This other teaching is correct. He did that frequently. He would have been compelled to do that if that were the situation, but it clearly is not. There's no doctrinal departure that's indicated. And furthermore, Paul's silence and his clear unwillingness to take sides in the dispute, he doesn't say, I've heard people describe this and I've waited carefully and I want to tell you who's right and who's wrong.

He doesn't do that. Makes it evident that there probably is no clear violation of scripture of any kind, not only of doctrine, but even of practice. You can't find a biblical violation in what Euodia contended for as opposed to what Syntyche contended for. There's no clear violation of scripture. It is therefore by process of elimination, apparently a mere difference of opinion over something that really doesn't matter very much. It's not doctrinal.

It's not biblical. It's a difference of opinion over something that is indifferent. This is what we probably would call in our day a personality difference.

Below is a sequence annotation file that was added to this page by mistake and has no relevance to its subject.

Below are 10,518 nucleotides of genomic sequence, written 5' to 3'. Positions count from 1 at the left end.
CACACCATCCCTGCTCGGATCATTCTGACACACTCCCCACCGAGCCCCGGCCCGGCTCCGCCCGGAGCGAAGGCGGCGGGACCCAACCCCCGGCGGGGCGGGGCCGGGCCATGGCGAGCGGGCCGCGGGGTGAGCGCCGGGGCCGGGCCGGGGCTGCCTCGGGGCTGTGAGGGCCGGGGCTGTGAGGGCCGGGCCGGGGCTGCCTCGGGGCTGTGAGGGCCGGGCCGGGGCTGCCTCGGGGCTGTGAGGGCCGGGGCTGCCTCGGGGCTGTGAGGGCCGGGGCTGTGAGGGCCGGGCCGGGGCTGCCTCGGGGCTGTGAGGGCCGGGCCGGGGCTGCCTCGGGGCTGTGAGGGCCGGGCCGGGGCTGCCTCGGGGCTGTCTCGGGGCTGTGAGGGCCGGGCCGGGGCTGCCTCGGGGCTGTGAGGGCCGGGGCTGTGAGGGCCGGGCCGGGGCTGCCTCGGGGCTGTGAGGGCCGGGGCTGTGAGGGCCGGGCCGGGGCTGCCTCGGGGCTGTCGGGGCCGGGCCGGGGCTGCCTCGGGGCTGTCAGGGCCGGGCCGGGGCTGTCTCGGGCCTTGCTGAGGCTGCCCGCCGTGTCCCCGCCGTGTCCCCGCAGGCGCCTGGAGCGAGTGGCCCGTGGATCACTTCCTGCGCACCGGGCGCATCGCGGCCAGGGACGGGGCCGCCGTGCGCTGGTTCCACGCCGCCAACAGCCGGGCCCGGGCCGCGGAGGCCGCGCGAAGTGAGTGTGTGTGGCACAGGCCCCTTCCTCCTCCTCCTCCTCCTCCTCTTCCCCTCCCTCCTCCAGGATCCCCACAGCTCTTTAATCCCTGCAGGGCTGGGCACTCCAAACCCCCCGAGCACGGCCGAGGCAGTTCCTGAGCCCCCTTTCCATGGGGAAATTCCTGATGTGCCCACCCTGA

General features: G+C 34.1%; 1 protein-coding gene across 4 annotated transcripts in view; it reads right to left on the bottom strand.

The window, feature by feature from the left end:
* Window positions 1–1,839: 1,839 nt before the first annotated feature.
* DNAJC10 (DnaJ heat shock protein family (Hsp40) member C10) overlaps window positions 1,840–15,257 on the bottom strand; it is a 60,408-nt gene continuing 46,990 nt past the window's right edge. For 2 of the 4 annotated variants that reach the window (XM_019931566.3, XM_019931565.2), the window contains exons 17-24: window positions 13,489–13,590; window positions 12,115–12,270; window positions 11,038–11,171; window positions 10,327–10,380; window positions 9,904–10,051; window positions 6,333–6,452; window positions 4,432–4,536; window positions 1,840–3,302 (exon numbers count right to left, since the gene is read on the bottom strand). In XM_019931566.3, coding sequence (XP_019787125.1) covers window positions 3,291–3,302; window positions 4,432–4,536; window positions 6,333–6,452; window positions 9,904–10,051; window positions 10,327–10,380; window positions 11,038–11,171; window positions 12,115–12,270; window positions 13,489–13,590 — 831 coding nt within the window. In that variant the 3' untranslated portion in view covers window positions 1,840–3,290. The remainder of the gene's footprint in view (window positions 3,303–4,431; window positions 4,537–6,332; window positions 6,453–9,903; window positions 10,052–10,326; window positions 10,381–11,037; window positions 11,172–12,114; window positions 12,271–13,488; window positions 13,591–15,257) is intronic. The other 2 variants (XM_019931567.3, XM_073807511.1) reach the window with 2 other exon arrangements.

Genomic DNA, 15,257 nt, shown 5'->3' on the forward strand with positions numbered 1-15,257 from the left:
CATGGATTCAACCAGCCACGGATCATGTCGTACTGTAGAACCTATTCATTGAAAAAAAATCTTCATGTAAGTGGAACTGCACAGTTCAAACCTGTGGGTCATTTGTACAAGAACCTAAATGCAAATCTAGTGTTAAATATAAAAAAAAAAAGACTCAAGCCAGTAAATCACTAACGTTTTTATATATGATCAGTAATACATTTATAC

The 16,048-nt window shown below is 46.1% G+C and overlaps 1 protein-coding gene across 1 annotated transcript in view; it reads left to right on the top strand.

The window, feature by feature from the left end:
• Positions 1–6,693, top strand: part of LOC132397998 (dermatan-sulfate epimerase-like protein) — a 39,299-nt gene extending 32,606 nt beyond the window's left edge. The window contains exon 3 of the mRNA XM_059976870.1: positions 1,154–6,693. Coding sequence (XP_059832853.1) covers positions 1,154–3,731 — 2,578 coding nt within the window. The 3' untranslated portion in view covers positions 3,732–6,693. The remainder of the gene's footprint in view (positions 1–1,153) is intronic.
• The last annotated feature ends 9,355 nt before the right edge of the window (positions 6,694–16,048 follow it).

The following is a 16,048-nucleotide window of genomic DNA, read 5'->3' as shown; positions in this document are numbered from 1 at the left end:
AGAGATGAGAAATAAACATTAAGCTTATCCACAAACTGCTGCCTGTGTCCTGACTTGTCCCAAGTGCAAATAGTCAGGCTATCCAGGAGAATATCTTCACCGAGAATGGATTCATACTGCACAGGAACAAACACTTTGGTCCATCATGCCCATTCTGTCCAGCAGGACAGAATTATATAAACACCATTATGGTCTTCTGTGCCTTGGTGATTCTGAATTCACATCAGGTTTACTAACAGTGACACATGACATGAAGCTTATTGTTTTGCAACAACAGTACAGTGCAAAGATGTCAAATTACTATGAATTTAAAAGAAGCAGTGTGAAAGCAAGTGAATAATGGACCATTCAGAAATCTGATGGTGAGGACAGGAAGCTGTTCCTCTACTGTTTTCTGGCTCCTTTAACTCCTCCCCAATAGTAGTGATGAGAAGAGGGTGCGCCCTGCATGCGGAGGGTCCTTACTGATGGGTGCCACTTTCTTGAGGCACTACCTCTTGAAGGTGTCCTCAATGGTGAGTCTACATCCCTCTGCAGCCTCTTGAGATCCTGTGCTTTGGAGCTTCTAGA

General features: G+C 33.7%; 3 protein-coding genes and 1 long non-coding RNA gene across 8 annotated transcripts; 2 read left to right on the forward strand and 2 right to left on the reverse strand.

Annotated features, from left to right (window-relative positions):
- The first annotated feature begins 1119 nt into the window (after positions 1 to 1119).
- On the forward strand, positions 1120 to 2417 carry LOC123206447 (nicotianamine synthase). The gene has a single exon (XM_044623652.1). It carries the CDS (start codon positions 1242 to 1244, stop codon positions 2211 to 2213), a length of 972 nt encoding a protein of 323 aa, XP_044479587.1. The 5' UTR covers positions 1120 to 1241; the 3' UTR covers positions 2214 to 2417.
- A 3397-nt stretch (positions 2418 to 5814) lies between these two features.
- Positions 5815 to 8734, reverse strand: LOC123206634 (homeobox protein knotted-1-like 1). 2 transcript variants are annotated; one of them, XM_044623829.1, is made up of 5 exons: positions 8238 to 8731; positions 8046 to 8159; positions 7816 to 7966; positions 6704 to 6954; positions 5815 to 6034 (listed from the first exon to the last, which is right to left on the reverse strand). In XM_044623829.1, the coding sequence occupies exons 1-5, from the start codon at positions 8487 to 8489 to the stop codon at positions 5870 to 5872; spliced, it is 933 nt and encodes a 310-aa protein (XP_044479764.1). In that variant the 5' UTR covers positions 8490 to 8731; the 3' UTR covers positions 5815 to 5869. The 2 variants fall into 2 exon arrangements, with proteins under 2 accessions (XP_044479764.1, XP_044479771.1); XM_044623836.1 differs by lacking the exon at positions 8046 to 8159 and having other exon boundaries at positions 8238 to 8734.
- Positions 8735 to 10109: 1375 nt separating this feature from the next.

That sort of covers a multitude of things, doesn't it? That's the nature of their quarrel. Well, it's just a personality difference. I could say some other things about that, but we'll go on. But that's, in our day, that's probably what this would be called.

Euodia and Syntyche are not able to get along because of their difference of personalities. In other words, in this issue, whatever it was, both could probably claim to be right and could not be corrected in that opinion. But both are clearly wrong in the way they handled the situation. It's not necessarily the issue itself that is clearly right or wrong.

It's one of those things that could be either way. But it was clearly wrong in the way it was not handled correctly, and it was going on and on and on and on without resolution, without putting it aside, continuing to disturb the peace of the church. I suppose in some ways similar to the difference of opinion between Paul and Barnabas concerning John Mark.